Eastern Michigan University
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Jin Bo

Associate Professor

301M Science Complex




Neuroscience and Cognitive Science, Ph.D

Interests and Expertise

Dr. Bo had worked as a pediatrician in China. Her earlier clinical experience with children initiated her research interest in understanding the underlying mechanisms of children with sensorimotor coordination difficulties. She received her doctorate and master’s degrees at University of Maryland, College Park. During her doctoral training, Dr. Bo also worked at Kennedy Krieger Institute, Johns Hopkins University. After graduation, Dr. Bo went on for postdoctoral training at the University of Michigan before being hired by Eastern Michigan University.

Dr. Bo’s research focuses on the behavioral and neural mechanisms of age-related differences in individuals with cognitive and motor difficulties, such as children with Autism Spectrum Disorders, Developmental Coordination Disorder, Attention Deficit Hyperactivity Disorder and older adults with mild cognitive impairments. Current projects examine different approaches to facilitate learning in these populations.

Selected Publications

Bo, J., Colbert, A., Lee, C.M., Schaffert, J. Oswald, K. & Neill, R. (2014). Examining the relationship between motor assessments and handwriting consistency in children with Developmental Coordination Disorder. Research in Developmental Disabilities. 35, 2035-2043.

Bo, J., Lee C.M., Kwak, Y., Peltier, S.J., Bernard, J., Buschkuehl, M., Jaeggi, S., Wiggin, J.L., Jonides, J., Monk, C. & Seidler, R.D (2014). Lifespan differences in cortico-striatal resting state connectivity. Brain Connectivity, 4, 166-180.

Bo, J. Barta, J., Ferencak, H.F., Comstock, S.E., Riley, V.R., Krueger, J., Marsh, J.J., Wall, C., & McQueen, L. (in press). Developmental characteristics of cursive and printed letters in children. Journal of Motor Learning and Development.

Bo, J., Lee, C.M. (2013). Motor skill learning in children with Developmental Coordination Disorder. Research in Developmental Disabilities. 34, 2047-2055.

Bo, J., Jennett, S & Seidler, R.D. (2012). Age related differences on the correlation between working memory and implicit sequence learning. Experimental Brain Research. 221, 467-477.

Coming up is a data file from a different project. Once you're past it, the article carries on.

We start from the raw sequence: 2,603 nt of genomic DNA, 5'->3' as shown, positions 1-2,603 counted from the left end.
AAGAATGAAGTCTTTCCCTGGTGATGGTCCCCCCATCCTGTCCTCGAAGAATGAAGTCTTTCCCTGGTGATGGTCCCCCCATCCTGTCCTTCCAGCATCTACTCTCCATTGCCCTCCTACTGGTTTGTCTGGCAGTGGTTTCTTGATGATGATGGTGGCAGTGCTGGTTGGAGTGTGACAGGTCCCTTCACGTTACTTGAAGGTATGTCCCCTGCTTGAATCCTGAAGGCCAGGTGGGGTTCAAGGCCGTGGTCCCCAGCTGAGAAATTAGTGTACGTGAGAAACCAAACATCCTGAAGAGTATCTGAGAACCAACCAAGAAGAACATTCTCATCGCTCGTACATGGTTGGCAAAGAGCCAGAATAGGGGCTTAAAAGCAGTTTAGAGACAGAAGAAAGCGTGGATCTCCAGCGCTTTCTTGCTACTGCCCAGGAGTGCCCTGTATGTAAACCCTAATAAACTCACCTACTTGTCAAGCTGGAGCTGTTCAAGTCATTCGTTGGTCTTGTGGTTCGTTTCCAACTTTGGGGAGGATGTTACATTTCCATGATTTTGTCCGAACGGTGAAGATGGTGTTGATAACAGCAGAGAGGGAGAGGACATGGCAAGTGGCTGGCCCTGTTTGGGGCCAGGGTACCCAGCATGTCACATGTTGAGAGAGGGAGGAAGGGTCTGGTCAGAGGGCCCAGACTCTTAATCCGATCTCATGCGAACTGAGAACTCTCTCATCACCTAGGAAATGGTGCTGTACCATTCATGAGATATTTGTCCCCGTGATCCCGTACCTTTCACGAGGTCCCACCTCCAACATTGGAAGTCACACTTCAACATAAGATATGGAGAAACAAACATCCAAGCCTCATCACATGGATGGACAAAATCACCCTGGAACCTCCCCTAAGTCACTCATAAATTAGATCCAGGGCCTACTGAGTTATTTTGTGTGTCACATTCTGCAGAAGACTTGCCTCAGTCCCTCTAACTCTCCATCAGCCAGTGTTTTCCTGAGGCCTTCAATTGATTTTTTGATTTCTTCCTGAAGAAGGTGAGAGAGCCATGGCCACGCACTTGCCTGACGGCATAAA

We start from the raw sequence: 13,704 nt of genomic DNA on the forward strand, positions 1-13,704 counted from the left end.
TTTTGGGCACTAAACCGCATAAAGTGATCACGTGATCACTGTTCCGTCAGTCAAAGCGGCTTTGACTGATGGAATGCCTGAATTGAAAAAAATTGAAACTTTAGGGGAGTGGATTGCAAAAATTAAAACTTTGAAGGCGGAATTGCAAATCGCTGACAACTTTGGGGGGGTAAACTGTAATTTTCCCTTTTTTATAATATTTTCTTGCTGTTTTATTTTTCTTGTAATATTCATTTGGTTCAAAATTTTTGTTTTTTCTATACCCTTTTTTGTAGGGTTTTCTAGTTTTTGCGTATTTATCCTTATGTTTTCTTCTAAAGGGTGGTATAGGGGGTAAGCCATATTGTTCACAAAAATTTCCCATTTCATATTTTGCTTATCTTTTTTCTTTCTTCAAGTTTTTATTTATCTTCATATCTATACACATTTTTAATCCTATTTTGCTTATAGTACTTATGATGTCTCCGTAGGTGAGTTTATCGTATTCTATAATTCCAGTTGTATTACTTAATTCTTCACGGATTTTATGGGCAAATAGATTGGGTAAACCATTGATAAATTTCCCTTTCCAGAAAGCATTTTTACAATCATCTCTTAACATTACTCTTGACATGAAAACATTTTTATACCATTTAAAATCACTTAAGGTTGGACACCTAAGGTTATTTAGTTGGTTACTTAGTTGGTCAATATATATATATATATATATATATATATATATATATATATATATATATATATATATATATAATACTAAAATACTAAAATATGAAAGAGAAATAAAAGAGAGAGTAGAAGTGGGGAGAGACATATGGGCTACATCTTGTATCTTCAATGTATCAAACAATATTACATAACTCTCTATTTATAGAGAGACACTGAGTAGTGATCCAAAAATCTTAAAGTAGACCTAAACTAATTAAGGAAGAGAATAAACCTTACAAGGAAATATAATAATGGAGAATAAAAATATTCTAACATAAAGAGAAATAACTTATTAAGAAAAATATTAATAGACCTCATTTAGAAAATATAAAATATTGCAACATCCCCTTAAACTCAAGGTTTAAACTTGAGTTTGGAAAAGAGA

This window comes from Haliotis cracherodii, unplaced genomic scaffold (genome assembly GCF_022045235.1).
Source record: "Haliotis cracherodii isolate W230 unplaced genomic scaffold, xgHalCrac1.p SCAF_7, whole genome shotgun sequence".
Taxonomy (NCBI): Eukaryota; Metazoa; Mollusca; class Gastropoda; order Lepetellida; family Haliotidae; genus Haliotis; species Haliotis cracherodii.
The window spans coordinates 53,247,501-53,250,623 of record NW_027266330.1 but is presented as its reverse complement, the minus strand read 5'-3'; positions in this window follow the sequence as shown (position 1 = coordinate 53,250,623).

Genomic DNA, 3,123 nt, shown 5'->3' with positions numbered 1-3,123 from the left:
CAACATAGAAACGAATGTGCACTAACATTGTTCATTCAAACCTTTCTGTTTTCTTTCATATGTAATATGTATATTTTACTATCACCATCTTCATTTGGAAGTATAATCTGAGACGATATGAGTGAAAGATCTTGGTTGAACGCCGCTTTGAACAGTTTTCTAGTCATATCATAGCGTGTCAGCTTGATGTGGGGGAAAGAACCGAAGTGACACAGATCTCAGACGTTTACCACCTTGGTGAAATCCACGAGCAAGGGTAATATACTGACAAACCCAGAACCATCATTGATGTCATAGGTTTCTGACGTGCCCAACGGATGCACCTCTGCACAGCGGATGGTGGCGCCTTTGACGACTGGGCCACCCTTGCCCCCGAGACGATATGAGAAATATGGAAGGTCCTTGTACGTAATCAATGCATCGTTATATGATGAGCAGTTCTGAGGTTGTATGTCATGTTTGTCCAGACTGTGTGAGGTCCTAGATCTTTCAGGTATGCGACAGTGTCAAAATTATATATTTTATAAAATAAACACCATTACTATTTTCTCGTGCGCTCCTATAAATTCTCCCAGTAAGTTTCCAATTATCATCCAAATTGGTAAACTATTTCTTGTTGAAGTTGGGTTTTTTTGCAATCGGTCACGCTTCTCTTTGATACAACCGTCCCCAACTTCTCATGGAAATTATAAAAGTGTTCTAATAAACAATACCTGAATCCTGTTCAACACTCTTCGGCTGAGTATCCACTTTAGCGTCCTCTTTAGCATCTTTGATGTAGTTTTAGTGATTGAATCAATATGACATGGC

Seidler, R.D., Bo, J. & Anguera, J. (2012). Neurocognitive contributions to motor skill learning: the role of working memory. Journal of Motor Behavior. 44, 445-453.

Bo, J., Peltier, S.J, Noll, D.L & Seidler, R.D. (2011). Age differences in symbolic representation of motor sequence learning. Neuroscience Letters.504, 68-72.

Bo, J., Jennett, S & Seidler, R.D. (2011). Working memory correlates with implicit performance on SRT. Experimental Brain Research. 214, 73-81.

Fling, W.F., Chapekis, M., Reuter-Lorenz, P.A., Anguera, J., Bo, J., Langan, J., Welsh, R.C. & Seidler, R.D. (2011). Age differences in callosal contributions to cognitive processes. Neuropsychologia. 49, 2564-2569.

Fling, W.F., Peltier, S.J., Bo, J., Welsh, R.C. & Seidler, R.D. (2011). Age Differences in Interhemispheric Interactions: Callosal Structure, Physiological Function, and Behavior. Frontiers in Neuroscience, 21, 5-38.

Bo, J., Peltier, S.J,, Noll, D.L & Seidler, R.D. (2011). Symbolic representations in motor sequence learning. Neuroimage. 54, 417-26

Langan, J., Peltier, S.J., Bo, J. Seidler, R.D. (2010). Age-related changes in functional connectivity of the motor system and functional implication. Frontiers in Systems Neuroscience, 4, 1-11.

Bo, J. & Seidler, R.D. (2010). Spatial and symbolic sequence learning in young and older adults. Experimental Brain Research, 201, 837-851.


Cognitive Neuroscience Lab

Members:  Chi-Mei Lee (Clinical Doctoral Program), Alison Colbert (Clinical Doctoral Program), Kaitlin Oswald (Clinical Doctoral Program), Rebecca Neil (Experimental Master Program), Rebecca Campbell (Experimental Master Program).

Graduated Lab member: Jeffrey Schaffert (Clinical Master Program)

Overview: Research in the Cognitive Neuroscience Laboratory combines both clinical and neuroscience approaches to examine symptomologies of a range of clinical population, including children with Autism Spectrum Disorder, Attention Deficit Hyperactivity Disorder, Developmental Coordination Disorder, and older adults with Mild Cognitive Impairments. Our emphasis is on understanding cognitive contributions to visuomotor adaptation and sequence learning and examining cognitive approaches to enhance learning. In addition, we study the relationships between neuropsychological assessments in both clinical and experimental settings. We will explore possible intervention programs to improve symptoms of individuals with cognitive and motor impairments.

Courses Taught

301W Experimental Design
635 Cognitive Neuroscience

Contact and Relevant Information

Neuroscience Lab: 352C & D Science Complex

Faculty Resources

The Psychology Department is part of the College of Arts & Sciences, 214 Pray-Harrold, 734.487.4344